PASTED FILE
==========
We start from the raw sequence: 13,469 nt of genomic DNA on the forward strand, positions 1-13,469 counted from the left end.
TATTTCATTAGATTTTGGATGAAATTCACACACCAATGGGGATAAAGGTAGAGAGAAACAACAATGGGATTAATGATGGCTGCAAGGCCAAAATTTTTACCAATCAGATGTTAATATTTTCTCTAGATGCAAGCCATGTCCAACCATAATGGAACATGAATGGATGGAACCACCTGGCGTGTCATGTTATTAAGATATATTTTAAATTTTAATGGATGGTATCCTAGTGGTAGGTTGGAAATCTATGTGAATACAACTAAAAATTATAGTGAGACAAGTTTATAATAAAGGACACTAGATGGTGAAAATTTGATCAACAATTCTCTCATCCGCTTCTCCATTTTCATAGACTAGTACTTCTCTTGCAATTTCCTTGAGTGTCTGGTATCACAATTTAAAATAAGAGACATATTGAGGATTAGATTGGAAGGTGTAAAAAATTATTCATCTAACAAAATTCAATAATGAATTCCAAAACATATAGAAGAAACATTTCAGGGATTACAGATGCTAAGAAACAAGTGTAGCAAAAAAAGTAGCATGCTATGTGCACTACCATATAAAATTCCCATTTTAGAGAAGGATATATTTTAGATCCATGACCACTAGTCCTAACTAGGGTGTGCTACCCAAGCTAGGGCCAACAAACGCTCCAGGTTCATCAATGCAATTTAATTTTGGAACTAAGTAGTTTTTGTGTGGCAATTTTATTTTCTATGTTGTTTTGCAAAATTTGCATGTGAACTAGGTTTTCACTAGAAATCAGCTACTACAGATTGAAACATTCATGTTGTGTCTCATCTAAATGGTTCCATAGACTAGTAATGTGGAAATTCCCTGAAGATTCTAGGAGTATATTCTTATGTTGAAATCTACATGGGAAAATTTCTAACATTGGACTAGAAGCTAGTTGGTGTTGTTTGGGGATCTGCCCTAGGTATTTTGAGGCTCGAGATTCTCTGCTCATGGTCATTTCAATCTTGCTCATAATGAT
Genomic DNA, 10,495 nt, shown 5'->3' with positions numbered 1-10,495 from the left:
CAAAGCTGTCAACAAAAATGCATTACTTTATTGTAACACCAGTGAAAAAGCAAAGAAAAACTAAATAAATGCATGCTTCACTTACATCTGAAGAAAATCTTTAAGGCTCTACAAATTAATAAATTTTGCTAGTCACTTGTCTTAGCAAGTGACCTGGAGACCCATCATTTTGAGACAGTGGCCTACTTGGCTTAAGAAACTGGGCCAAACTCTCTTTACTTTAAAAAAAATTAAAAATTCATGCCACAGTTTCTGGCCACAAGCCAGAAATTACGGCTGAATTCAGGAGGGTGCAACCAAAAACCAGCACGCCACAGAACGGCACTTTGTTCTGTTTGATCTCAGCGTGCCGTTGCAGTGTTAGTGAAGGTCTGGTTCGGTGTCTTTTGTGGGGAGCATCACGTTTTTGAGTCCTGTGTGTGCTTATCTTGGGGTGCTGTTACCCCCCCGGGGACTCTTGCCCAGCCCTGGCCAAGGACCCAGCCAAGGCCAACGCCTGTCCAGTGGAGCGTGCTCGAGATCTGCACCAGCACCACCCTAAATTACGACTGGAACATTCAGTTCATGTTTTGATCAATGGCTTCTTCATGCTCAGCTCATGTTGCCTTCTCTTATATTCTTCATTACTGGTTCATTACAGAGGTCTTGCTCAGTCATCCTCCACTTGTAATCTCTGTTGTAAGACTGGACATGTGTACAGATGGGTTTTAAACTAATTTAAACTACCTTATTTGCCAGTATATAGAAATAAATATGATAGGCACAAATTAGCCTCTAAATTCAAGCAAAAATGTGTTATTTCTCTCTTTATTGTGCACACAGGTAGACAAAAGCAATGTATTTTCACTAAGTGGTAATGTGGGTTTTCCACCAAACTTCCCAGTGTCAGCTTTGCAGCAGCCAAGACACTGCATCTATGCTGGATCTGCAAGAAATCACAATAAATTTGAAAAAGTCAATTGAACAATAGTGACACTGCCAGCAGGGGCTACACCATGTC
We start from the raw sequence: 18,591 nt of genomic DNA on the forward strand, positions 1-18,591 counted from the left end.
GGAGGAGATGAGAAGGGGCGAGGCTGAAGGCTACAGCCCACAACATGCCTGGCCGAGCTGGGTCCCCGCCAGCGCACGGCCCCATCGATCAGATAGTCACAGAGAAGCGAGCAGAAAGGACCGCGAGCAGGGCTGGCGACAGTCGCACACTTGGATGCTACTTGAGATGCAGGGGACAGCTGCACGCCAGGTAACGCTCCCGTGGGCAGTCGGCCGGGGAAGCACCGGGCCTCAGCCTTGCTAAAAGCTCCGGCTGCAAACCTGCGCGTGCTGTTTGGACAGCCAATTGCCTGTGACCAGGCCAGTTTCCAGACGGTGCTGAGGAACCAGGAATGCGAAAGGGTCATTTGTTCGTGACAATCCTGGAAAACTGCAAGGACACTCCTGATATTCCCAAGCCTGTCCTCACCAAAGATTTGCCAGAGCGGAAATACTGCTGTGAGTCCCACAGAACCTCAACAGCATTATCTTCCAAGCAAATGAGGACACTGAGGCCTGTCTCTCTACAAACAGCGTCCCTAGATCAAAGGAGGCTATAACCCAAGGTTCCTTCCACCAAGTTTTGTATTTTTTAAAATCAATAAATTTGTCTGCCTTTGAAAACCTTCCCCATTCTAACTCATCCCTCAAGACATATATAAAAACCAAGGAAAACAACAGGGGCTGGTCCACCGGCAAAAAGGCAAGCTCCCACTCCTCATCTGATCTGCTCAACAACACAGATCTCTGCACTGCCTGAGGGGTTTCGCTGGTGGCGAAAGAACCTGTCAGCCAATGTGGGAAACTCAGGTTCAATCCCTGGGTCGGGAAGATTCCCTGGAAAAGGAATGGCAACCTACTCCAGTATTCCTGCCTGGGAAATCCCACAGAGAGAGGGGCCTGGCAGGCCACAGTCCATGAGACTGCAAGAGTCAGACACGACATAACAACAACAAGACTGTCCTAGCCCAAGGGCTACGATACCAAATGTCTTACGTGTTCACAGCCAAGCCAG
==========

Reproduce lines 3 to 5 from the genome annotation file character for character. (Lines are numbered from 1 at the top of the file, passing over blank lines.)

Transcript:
Genomic DNA, 10,495 nt, shown 5'->3' with positions numbered 1-10,495 from the left:
CAAAGCTGTCAACAAAAATGCATTACTTTATTGTAACACCAGTGAAAAAGCAAAGAAAAACTAAATAAATGCATGCTTCACTTACATCTGAAGAAAATCTTTAAGGCTCTACAAATTAATAAATTTTGCTAGTCACTTGTCTTAGCAAGTGACCTGGAGACCCATCATTTTGAGACAGTGGCCTACTTGGCTTAAGAAACTGGGCCAAACTCTCTTTACTTTAAAAAAAATTAAAAATTCATGCCACAGTTTCTGGCCACAAGCCAGAAATTACGGCTGAATTCAGGAGGGTGCAACCAAAAACCAGCACGCCACAGAACGGCACTTTGTTCTGTTTGATCTCAGCGTGCCGTTGCAGTGTTAGTGAAGGTCTGGTTCGGTGTCTTTTGTGGGGAGCATCACGTTTTTGAGTCCTGTGTGTGCTTATCTTGGGGTGCTGTTACCCCCCCGGGGACTCTTGCCCAGCCCTGGCCAAGGACCCAGCCAAGGCCAACGCCTGTCCAGTGGAGCGTGCTCGAGATCTGCACCAGCACCACCCTAAATTACGACTGGAACATTCAGTTCATGTTTTGATCAATGGCTTCTTCATGCTCAGCTCATGTTGCCTTCTCTTATATTCTTCATTACTGGTTCATTACAGAGGTCTTGCTCAGTCATCCTCCACTTGTAATCTCTGTTGTAAGACTGGACATGTGTACAGATGGGTTTTAAACTAATTTAAACTACCTTATTTGCCAGTATATAGAAATAAATATGATAGGCACAAATTAGCCTCTAAATTCAAGCAAAAATGTGTTATTTCTCTCTTTATTGTGCACACAGGTAGACAAAAGCAATGTATTTTCACTAAGTGGTAATGTGGGTTTTCCACCAAACTTCCCAGTGTCAGCTTTGCAGCAGCCAAGACACTGCATCTATGCTGGATCTGCAAGAAATCACAATAAATTTGAAAAAGTCAATTGAACAATAGTGACACTGCCAGCAGGGGCTACACCATGTC
We start from the raw sequence: 18,591 nt of genomic DNA on the forward strand, positions 1-18,591 counted from the left end.